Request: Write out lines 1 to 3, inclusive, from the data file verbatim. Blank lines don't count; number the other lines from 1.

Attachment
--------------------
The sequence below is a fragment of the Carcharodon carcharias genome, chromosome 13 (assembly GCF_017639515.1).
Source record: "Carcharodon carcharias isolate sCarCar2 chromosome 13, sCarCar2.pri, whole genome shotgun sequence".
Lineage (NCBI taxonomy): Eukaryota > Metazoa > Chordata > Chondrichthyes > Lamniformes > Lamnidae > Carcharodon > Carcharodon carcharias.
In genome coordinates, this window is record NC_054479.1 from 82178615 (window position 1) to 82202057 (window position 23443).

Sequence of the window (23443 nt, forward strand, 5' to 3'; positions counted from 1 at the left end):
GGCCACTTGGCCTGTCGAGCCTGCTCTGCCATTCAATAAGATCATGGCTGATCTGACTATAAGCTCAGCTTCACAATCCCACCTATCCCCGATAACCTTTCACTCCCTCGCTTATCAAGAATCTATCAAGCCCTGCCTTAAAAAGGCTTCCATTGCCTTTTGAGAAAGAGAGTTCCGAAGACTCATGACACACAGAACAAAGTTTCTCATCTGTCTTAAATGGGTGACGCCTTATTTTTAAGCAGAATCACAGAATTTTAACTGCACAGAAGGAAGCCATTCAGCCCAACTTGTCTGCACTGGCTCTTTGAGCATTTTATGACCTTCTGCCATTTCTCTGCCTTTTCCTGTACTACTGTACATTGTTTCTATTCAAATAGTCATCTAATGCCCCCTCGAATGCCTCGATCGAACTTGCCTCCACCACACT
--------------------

The sequence below is a fragment of the Carcharodon carcharias genome, chromosome 13 (assembly GCF_017639515.1).
Source record: "Carcharodon carcharias isolate sCarCar2 chromosome 13, sCarCar2.pri, whole genome shotgun sequence".
Lineage (NCBI taxonomy): Eukaryota > Metazoa > Chordata > Chondrichthyes > Lamniformes > Lamnidae > Carcharodon > Carcharodon carcharias.